HMH Common Cartridge Secrets: Breaking Apart the Giant Content

Document created by Michelle Lattke Employee on Aug 14, 2015
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If you have recently purchased HMH Common Cartridge text books, you may have found that they are extremely large and import into Canvas as one GIANT module that is extremely time consuming to break apart.  We have discovered a (completely unsupported and unofficial hacked) way to break apart the cartridges into unit-based modules without having to check 9,000 boxes.  It works great, but because it is unsupported, trying it is at your own risk. 


Some things to know first. 

  1. You must do the steps below on a Windows-based PC.  It won't work on a Mac, because the Mac adds junk hidden files to the zip file that cause the cartridge to not be recognized.  There might be a work-around for getting zip files without extra junk on the Mac, but I don't know it, so we just used Windows instead.
  2. These steps will break the packages from one big module into several unit-based modules.  This is better but, still giant.  You probably still won't be able to pull all the content of some texts into one course.  We found smaller texts like the K-5 Science Fusion could all live in one course, but bigger ones like K-5 ELA Journeys needed one course per unit.  The good news is once you do the steps to break apart the cartridges into units, it is very easy to import them into different courses as you want.
  3. This is not a method that is supported by HMH, so don't call them if you can't get it working.  This is a total hack.  We have found it to work with all of the cartridges we tried it with, but I can't guarantee that it will work with all of yours.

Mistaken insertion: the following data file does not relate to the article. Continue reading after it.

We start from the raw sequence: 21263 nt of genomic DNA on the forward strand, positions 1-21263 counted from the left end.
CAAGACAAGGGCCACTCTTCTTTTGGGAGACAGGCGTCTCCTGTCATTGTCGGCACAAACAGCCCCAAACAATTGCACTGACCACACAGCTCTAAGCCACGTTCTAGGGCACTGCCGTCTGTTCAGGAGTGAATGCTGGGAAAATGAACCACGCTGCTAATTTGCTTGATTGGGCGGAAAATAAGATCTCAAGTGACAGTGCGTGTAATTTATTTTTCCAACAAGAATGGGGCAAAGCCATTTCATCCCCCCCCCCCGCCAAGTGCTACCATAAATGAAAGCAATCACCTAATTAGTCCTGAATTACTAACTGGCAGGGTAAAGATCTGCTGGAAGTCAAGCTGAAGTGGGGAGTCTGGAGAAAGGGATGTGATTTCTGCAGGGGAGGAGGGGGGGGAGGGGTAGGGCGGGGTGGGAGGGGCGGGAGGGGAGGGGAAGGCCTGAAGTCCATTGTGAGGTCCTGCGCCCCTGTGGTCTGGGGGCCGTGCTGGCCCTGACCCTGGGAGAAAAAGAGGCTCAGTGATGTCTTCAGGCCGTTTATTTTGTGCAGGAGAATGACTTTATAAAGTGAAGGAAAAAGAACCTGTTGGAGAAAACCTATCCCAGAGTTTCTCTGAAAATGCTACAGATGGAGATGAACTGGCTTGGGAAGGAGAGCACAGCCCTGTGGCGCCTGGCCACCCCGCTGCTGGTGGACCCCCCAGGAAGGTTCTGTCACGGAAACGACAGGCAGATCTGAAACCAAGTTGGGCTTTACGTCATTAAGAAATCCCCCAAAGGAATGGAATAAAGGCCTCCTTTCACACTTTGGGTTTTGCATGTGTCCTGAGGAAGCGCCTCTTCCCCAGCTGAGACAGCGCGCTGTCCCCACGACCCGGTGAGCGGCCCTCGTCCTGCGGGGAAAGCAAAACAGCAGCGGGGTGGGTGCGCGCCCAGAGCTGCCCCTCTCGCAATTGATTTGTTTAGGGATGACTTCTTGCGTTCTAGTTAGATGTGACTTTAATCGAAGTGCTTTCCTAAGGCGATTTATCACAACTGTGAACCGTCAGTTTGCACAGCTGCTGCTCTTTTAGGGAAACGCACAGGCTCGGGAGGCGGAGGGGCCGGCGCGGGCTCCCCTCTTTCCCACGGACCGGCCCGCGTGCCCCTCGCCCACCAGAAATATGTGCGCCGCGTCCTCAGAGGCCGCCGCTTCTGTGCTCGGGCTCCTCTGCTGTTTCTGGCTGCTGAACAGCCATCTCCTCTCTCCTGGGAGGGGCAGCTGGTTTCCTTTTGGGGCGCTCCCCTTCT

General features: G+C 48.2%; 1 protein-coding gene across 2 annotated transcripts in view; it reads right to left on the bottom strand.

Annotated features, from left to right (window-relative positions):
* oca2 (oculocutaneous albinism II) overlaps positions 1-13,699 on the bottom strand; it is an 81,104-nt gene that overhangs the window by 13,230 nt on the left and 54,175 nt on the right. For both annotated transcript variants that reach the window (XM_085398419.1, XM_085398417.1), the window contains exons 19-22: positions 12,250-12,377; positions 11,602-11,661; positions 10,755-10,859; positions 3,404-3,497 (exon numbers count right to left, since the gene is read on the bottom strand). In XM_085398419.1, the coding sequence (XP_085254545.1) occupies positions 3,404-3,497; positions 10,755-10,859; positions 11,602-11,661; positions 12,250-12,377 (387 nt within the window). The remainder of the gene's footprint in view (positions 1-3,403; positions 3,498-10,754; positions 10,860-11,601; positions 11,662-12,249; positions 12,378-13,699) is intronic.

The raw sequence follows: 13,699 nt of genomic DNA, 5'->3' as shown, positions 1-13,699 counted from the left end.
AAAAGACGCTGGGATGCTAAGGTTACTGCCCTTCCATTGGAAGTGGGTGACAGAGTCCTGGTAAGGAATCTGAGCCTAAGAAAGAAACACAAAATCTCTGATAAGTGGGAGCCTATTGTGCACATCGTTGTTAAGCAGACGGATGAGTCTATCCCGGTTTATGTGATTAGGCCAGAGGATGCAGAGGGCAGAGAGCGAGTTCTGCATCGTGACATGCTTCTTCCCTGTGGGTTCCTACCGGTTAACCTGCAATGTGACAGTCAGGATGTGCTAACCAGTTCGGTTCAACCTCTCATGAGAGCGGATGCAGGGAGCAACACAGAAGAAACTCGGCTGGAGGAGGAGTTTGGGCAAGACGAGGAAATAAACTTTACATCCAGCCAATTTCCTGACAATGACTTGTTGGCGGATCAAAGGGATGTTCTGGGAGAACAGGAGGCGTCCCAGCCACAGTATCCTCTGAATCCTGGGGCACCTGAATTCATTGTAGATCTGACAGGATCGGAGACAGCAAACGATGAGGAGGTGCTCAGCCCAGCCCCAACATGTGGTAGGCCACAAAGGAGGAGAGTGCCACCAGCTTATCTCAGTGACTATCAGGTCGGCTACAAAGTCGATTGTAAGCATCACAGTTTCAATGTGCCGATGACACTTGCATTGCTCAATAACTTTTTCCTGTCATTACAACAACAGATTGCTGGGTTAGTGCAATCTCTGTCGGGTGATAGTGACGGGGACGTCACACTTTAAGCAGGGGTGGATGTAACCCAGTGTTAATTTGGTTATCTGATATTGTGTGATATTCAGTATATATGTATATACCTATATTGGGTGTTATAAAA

4. You need to use a text editor to do the steps below.  Don't use Word or any other productivity suite word processor to edit the files, as they will add extra junk that you don't want.


So, in the cartridge file, everything is cataloged in the “imsmanifest.xml” file. Cartridges are basically just *.zip files, nothing more. For large books like Journeys (K-5 ELA), once you unpack the file, the manifest can be upwards of 30mb, which is really big for a text editor to manage.  So the steps described below can take several minutes to run on the large files.


We use Notepad++ on Windows, but any text editor will technically work. Notepad++ is very XML-friendly. Hopefully you are reasonably comfortable with xml or even html. The important concept is to understand the relationship between the opening and closing element tags (like <b> and then </b> for bold in html). All we are doing is removing the top folder from the cartridge structure. If you carve out the wrong tags, then it will create an error. Not a big deal, but when it takes so long to wait for the text editor to catch up, it can get annoying. Worst case is to just delete and unpack a fresh copy from the files.


To get rolling:

  1. Make a copy of one of the cartridges from HMH.
  2. Change the “.imscc” extension on the copied file to “.zip”.
  3. Then extract the zip to a folder somewhere convenient.